Demonstrators gathered outside Winchester Castle today to campaign against proposed Hampshire County Council cuts.
The council was today expected to pass a budget which will cut £55m and 1,170 jobs.
But some councillors joined union members and concerned parents who gathered outside to attempt to change the council’s plans at the last minute.
Havant councillor Ann Buckley, said: ‘I am here because I’m passionate about Sure Start centres which may be closed, but also because of the mobile book-bus.
‘The bus visits children’s centres and nurseries across Havant Borough and gives children a good standard of literacy before they start school. It is a new service. Children and parents love it and if we lose it we will never get it back.’
Young mother Emma Parnell was asking councillors to re-think their policy on Sure Start centres. She said: ‘I have an 18-month-old daughter Emilia who goes to a Sure Start centre. They are a life-saver and a godsend and if they were to close everyone would suffer - parents, children, and as the children grow older, education in general. We’re just here to try to change councillors minds.’
Tim Cutter, deputy branch secretary of Hampshire Unison, led members of his union in chants against cuts. He said: ‘We are opposed to all cuts and we will fight them.
‘We have a larger demo planned for 12.30pm this afternoon. We need to make sure councillors know these plans will damage not only the council but by taking away services, also the whole of the Hampshire community.’
Protests continued as union members, council employees, and parents of young children petitioned councillors as they broke for lunch.
Around 50 people chanted ‘No ifs, no buts, no public sector cuts’ to a drum beat, as members of the council left the chamber.
The budget proposed by the ruling Conservative group will see £55m of spending cuts and 1,170 job losses.
Areas which would be affected include adult services and children services, which protestors say will punish the most vulnerable in Hampshire.
Jen Kilroy, who works for the county’s adult services department said: ‘I work with the elderly and disabled people in critical and substantial need of care.
‘We have a significant waiting list already and though it sounds dramatic further cuts to our budgets will result in deaths.
‘We are here to show our opposition to the council’s proposals.’
Catherine Ovenden, who had earlier made a deputation to the council joined the protest. She said: ‘Both my young children use the county’s Sure Start centres which council cuts would close. This must not happen.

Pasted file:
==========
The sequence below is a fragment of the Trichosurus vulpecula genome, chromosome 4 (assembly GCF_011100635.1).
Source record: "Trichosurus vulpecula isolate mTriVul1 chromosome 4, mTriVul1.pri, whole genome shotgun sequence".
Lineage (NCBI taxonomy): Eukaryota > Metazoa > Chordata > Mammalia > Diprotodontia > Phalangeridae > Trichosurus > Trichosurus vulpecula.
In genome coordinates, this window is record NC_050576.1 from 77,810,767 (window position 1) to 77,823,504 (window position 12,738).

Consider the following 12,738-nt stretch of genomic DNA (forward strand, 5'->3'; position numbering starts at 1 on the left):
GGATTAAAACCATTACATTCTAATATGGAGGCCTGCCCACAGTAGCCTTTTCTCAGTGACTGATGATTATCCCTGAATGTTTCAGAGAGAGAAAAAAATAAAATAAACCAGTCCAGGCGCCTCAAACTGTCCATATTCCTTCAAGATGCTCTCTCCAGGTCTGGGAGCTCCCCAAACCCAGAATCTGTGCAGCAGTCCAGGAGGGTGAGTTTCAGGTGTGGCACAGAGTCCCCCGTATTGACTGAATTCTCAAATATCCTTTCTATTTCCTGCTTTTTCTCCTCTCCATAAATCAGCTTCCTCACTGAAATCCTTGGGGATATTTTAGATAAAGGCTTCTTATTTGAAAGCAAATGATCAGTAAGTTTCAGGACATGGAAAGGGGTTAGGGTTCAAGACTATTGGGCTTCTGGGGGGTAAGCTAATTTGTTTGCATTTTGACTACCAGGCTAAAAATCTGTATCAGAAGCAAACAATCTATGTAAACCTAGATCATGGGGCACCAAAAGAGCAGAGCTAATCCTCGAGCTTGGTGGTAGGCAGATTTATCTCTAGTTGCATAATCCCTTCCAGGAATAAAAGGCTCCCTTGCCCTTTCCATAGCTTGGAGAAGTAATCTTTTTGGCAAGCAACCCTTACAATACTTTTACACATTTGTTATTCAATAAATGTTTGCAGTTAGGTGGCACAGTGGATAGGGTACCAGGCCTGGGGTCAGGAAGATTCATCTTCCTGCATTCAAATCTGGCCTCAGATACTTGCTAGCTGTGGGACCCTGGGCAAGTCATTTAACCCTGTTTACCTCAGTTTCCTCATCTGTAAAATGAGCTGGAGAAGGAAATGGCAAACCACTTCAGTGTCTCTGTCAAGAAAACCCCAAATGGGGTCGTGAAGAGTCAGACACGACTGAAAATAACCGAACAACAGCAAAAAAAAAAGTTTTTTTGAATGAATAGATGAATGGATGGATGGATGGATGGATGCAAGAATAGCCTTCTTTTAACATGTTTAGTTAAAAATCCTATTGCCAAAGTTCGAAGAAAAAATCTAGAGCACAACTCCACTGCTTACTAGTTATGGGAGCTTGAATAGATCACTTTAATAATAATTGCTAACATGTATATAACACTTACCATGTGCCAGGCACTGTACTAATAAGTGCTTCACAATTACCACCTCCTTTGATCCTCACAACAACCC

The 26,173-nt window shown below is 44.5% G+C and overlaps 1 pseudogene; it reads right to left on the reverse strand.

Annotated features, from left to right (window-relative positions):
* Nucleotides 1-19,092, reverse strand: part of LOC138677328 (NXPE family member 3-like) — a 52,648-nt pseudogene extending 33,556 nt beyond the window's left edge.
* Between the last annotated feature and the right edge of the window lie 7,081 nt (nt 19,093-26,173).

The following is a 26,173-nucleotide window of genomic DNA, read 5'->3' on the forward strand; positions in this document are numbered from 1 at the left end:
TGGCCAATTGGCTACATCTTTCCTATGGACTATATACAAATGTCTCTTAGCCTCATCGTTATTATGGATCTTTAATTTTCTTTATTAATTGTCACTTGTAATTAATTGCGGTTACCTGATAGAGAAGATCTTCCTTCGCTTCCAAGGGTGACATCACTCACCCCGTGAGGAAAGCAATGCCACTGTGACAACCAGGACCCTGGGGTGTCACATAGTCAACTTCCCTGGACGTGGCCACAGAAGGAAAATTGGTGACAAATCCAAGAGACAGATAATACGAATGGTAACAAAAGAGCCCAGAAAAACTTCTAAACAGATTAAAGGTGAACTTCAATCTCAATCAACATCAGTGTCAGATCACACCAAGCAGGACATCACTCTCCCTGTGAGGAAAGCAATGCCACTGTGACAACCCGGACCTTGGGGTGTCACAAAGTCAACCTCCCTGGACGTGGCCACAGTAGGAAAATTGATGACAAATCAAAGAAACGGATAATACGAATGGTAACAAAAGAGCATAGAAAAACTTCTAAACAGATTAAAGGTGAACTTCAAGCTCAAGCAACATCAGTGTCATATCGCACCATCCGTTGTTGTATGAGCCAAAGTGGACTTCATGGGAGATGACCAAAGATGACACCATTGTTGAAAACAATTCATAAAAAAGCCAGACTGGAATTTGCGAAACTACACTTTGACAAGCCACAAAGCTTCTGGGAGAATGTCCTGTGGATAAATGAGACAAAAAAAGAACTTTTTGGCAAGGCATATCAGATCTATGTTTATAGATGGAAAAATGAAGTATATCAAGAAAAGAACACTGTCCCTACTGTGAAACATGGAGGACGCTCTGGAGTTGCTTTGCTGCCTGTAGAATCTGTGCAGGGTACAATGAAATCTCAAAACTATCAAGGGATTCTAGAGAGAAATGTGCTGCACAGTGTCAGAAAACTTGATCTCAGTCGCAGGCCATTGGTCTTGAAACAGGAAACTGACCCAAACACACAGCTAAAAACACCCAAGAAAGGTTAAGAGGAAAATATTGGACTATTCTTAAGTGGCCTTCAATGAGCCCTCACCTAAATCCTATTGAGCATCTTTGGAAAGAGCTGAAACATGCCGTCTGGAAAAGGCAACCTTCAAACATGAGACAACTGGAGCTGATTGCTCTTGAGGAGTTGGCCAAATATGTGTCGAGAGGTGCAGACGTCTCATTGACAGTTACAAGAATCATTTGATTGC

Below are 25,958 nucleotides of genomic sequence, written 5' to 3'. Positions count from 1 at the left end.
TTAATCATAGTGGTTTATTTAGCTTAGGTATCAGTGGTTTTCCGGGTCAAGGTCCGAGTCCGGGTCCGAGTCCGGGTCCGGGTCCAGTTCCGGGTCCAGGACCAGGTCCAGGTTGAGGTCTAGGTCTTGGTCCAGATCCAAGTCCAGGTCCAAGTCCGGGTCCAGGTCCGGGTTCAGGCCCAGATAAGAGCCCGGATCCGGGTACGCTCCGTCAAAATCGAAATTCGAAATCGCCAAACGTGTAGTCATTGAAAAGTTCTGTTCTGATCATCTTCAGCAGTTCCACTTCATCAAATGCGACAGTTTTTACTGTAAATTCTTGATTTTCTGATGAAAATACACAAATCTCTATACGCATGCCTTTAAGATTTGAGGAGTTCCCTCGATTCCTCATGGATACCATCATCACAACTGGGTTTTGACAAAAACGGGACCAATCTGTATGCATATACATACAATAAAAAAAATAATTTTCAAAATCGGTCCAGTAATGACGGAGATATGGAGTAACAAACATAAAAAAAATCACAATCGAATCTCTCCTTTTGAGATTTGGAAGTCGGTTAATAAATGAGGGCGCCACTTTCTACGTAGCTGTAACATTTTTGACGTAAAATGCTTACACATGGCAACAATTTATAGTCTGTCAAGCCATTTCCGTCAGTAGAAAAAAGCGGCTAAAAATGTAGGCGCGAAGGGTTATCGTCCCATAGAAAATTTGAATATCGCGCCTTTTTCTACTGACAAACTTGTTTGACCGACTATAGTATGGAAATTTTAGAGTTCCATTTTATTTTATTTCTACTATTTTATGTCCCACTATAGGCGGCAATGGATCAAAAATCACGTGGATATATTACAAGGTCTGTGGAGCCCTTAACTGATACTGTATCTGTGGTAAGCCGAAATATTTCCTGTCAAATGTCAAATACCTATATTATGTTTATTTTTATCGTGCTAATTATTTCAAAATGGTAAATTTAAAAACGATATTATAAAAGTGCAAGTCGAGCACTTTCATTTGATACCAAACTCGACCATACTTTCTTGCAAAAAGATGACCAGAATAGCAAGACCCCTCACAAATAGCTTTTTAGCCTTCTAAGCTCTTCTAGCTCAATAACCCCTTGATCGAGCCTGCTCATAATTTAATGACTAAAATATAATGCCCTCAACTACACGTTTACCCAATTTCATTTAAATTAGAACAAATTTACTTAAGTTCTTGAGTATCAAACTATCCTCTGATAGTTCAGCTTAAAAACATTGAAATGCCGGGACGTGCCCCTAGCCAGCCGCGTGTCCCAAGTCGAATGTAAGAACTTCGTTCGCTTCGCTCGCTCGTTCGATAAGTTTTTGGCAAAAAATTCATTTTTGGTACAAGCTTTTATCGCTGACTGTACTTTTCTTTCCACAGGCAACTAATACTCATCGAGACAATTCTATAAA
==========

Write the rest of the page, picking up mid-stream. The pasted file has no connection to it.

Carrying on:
‘The centres offer parents support and information on bringing up children. They are a vital resource for parents and I don’t know what I would do without them.
‘I hope what we have said today will at least plant the seed with councillors to reconsider.’
The Liberal Democrat group led by Councillor Keith House, presented an alternative budget using council revenue to make sure the council would not have to cut spending on children’s centres by the 35 per cent proposed.
He said: ‘I think the presence of young mothers and children out demonstrating should drive a point home that these cuts really matter to people across the county. I do believe it’s possible for the Conservative group to re-think its plans.’
Representatives of Unison Trade Union, led the protests but gained little sympathy from Conservative councillors.
Hampshire County Cllr Sean Woodward, for Fareham borough, said: ‘It’s very difficult for the public to feel sympathy for public sector workers. It is shame that some will lose their jobs but many of them are not doing real jobs. Their positions were created as part of a massive and unnecessary expansion of the public sector workforce by the last government.’
But Tim Cutter, deputy branch secretary of Hampshire Unison, said: ‘It’s just not true to say that money isn’t available or that job cuts won’t affect services across the county.
‘£120bn per year is lost through people avoiding paying tax yet the council is proposing sacking the very people whose job it is to collect taxes.
‘We keep being told that these are public sector cuts but it wasn’t the public sector that ran up this debt, it was the banks.’